Become Debt-Free

55% of Americans with credit cards have debt—here's how much it could cost you

This high school dropout brought in $18 million last year selling on Amazon
This high school dropout brought in $18 million last year selling on Amazon

Americans' debt is on the rise. The Federal Reserve Bank of New York recently found that the overall debt held by American households is now higher than previous peaks seen ahead of the 2008 financial crisis. And with credit card interest hitting record highs, it can be more expensive than ever to let that monthly balance roll over.

U.S. households added $26 billion in credit card debt, the biggest increase among debt categories tracked, in the last quarter of 2018. In fact, 55% of U.S. adults who have credit cards report also having debt, according to a new survey of approximately 2,200 U.S. adults that CNBC Make It performed in conjunction with Morning Consult.

Over the past year, 22% of respondents say the average balance they carried was between $100 and $500, while about one in 10 people say they had a balance over $5,000, the survey found.

Carrying a balance on a credit card can become a significant expense itself, especially since the average credit card APR has never been higher: It's currently sitting at 17.73%, according to Because of that, the interest accrued on monthly balances can quickly add up.

Let's say you have $4,293 in credit card debt, which is the national average among those who carry a balance, according to Experian. If your card charges the average APR and you pay the minimum each month (3%, which is roughly $129 to start) you'd stay in debt for about 15 years and put more than $3,800 toward interest.

If you can't avoid carrying a balance, look for a credit card that offers a low interest rate rather than racking up debt on a card that comes with fancy perks, but has a higher APR, Ted Rossman, a credit card analyst for, tells CNBC Make It.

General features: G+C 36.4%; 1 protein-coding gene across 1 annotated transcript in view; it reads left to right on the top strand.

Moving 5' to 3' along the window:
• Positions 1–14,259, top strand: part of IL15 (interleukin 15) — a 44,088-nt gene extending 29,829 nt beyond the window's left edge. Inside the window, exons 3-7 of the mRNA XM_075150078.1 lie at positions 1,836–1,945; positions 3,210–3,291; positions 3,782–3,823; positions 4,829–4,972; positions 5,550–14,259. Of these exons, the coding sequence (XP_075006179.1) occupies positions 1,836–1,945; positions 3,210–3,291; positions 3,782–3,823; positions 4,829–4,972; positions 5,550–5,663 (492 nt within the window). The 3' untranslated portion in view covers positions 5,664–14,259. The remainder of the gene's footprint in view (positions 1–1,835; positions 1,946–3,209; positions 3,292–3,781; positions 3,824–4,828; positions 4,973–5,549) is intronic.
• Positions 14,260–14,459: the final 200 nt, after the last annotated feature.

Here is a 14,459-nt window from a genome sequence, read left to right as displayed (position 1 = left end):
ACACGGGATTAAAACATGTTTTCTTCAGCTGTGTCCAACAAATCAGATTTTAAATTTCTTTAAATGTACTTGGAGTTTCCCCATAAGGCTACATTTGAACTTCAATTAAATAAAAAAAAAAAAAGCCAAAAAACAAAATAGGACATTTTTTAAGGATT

"I love using credit cards for the rewards and other perks, but carrying a balance quickly wipes away the value of any rewards you might earn," Rossman says.

If you already carry a balance and are looking to pay it down, it may be worth considering opening a new credit card that allows you to transfer over your balance without accurring more interest. The key is to look for one that doesn't charge you a balance transfer fee and offers an extended 0% APR period. Ordinarily, cards that allow balance transfers can charge a fee of 3% to 5% to move your balance from one card to another, which can add up.

You may not have to forgo the rewards forever, though. Once you pay down your debt and eliminate your monthly balance, you'll be able to spend toward earning rewards. For example, a credit card like the Amex Everyday offers a 0% APR on balance transfers for 15 months. But the card also rewards users with two points for every dollar spent at grocery stores and one point per dollar on all other spending.

Correction: An earlier version of this story did not specify that the percentage of Americans with credit card debt was among those who currently own credit cards. 

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Kevin O'Leary: Here's the age by which you should have your debt paid off
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